Researchers here argue for enhanced levels of NAD+ to boost stem cell function through improved mitochondrial function. This is an area of metabolism that has gained increasing attention of late, a second pass at the whole topic of sirtuins, mitochondrial function, and metabolism in aging. I'd say the jury is still out on whether it is worth pursing aggressively in human medicine. One or two early trials seem promising, in the sense of obtaining benefits that look similar to those derived from exercise, but the magnitude and reliability of those benefits is the important question.
The bone marrow stem cell population responsible for generating blood and immune cells, hematopoietic stem cells, declines in activity with age, as is the case for other stem cell populations. Some of this is due to intrinsic damage, but the evidence to date suggests that, up until very late life, the majority of the loss of activity can be overridden - it is an evolved response to rising levels of damage, possibly arising because it reduces cancer risk, rather than the direct consequence of damage. Thus researchers are in search of ways to safely override this response, via a variety of means.
Mitochondria are generally characterized as the powerhouse of the cell, since this is the site where energy is produced from ATP. In addition to energy production, mitochondria play a key role in several important cellular processes, including growth, signaling, differentiation, reactive oxygen species (ROS) production, apoptosis, and cell cycle control. Interestingly, unlike other cellular organelles, mitochondria have their own DNA, mitochondrial DNA (mtDNA), and several studies have indicated an association between the accumulation of mtDNA mutations and mammalian aging.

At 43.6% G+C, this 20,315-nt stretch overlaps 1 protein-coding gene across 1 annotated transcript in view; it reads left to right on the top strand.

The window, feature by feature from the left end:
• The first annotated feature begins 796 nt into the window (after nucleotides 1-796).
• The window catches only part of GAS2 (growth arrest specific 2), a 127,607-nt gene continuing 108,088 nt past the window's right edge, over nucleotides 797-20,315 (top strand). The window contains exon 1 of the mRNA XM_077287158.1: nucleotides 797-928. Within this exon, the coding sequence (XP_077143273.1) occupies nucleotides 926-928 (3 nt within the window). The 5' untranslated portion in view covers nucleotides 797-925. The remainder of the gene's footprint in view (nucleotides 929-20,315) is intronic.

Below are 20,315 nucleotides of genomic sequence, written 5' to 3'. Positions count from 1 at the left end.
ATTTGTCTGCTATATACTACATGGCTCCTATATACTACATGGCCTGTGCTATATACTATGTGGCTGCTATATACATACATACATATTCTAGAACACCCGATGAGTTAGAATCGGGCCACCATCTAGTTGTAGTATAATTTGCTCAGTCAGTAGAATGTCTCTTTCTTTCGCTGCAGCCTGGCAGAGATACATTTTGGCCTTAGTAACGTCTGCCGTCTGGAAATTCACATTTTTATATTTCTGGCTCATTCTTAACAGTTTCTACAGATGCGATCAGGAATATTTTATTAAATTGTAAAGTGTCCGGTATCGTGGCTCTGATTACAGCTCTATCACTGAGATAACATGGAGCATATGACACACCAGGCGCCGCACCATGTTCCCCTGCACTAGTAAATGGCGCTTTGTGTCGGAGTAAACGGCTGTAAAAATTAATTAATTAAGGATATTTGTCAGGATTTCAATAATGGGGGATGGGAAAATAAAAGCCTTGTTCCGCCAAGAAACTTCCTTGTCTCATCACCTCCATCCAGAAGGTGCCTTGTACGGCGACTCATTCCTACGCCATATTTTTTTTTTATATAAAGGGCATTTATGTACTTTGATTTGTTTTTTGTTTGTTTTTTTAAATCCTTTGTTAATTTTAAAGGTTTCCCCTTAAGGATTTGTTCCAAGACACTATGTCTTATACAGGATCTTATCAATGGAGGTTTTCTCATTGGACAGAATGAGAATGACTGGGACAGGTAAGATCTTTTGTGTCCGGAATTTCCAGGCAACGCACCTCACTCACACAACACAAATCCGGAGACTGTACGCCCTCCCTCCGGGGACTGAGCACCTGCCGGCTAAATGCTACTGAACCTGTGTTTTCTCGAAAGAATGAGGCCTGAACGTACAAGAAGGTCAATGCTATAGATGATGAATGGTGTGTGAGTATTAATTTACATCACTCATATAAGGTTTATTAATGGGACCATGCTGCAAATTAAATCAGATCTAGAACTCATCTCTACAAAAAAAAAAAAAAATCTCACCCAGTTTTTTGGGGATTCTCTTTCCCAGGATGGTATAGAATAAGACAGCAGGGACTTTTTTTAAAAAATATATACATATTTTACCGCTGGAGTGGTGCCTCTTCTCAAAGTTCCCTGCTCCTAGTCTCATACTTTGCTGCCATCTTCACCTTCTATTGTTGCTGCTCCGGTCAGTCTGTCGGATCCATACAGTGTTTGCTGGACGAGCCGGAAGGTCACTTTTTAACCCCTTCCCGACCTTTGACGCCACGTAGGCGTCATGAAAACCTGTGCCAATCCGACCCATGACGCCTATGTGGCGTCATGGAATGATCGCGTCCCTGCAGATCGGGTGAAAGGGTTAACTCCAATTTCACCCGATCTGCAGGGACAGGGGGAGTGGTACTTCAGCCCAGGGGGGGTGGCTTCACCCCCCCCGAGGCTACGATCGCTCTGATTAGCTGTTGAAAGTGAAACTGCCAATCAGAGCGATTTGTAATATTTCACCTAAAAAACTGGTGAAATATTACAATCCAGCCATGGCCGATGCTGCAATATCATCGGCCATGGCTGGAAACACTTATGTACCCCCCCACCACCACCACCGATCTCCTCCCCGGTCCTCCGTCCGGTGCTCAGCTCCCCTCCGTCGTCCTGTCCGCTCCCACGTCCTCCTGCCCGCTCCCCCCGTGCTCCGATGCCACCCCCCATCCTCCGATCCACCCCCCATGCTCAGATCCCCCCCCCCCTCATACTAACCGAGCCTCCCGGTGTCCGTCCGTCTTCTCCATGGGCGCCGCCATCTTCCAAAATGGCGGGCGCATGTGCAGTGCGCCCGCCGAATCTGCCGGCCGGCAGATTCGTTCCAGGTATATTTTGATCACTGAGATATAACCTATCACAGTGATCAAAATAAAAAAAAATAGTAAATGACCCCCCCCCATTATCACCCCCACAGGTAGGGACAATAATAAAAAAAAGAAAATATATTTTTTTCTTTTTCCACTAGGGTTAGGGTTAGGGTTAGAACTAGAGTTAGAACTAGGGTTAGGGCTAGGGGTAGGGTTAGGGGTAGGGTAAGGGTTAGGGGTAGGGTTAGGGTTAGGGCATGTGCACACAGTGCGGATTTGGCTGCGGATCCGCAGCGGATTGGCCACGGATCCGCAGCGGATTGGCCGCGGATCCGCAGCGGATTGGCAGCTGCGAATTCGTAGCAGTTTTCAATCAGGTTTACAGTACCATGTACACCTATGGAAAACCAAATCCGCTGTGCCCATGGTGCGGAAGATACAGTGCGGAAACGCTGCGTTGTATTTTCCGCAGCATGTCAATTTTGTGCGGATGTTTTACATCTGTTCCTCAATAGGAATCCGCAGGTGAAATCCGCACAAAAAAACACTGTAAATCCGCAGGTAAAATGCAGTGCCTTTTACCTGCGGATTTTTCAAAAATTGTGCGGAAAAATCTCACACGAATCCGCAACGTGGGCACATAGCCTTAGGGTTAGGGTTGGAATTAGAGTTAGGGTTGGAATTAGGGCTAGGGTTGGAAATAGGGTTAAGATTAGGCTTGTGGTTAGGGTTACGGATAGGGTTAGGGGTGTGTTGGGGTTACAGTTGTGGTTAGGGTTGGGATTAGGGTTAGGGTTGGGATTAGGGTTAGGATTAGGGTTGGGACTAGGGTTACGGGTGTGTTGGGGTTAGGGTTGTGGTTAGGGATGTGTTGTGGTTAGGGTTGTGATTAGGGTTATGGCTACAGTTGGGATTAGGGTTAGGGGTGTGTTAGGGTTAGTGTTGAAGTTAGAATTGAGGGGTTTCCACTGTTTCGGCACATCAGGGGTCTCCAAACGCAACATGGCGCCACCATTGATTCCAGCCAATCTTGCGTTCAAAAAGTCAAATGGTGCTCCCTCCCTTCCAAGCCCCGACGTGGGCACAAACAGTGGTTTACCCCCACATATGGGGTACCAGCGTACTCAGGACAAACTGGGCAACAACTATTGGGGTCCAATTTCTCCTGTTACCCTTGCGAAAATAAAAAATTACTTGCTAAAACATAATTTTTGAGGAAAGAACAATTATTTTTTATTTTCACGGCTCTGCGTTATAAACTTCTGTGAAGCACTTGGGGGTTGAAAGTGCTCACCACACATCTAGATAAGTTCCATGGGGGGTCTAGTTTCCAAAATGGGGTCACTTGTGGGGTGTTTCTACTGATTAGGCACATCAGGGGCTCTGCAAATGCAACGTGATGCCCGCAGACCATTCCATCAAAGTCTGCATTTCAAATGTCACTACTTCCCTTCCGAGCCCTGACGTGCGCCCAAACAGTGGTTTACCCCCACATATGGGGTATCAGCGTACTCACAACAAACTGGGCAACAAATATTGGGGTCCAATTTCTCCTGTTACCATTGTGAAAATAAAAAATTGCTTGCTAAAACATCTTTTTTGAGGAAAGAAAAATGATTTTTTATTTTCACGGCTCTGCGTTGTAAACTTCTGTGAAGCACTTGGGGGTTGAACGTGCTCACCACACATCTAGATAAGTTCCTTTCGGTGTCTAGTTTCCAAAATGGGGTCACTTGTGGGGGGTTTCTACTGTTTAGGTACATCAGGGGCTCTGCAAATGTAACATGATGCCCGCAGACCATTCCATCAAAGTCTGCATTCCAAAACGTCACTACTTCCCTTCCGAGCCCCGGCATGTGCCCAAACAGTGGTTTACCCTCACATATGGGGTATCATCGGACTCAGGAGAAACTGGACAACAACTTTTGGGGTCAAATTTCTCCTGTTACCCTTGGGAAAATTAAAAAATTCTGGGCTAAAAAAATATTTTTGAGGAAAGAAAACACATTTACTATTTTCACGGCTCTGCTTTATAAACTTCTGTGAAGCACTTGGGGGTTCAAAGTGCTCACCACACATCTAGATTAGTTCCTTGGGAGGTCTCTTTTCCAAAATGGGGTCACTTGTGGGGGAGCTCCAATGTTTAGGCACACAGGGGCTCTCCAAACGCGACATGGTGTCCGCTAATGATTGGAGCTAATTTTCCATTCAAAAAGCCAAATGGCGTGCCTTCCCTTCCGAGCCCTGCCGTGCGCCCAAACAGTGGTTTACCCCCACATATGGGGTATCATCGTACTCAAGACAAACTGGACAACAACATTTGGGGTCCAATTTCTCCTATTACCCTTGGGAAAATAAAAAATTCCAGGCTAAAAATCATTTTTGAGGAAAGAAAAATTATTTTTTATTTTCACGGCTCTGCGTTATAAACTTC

Historically, mitochondria have not been considered important in restoring the functions of aged hematopoietic stem cells (HSCs); however, emerging studies on rejuvenating HSCs suggest an association between sirtuins (SIRTs) and mitochondrial activities. In addition, a study on the deregulation of the mitochondrial stress-mediated metabolic system demonstrated that SIRT7 strongly influences the regenerative capacity of HSCs. Although the functions of musculoskeletal stem cells (MuSCs) and HSCs are distinct, alteration of the SIRT1-associated nuclear/mitochondrial axis appears to be a common hallmark of aging in both cell types.
Recent research suggests the possibility of restoring the mitochondrial functions of aged stem cells, including MuSCs, nerve tissue stem cells (NSCs), and melanocyte stem cells (McSCs), by NAD+ supplementation without genetic manipulation. The remedial effect of the NAD+ precursor nicotinamide riboside (NR) enhances mitochondrial functions in stem cells, including respiration, membrane potential, ATP production, and the mitochondrial unfolded protein response (UPR); however, these effects are not observed in stem cells with a SIRT1 deficit. Moreover, NR was found to suppress the process of senescence in adult NSCs and McSCs.
These findings have reinforced the notion that NAD+ precursors can function as a pharmacological tool to enhance SIRT activities. This, in turn, paves the way for clinical translation of NAD+ precursor treatment through further investigations of hematopoietic tissues. We review evidence relating mitochondrial dysfunction to HSC aging, and propose a strategy for mitochondrial-targeted recovery as a potentially safe, effective, and non-invasive method for the control or prevention of aging-related hematopoietic diseases.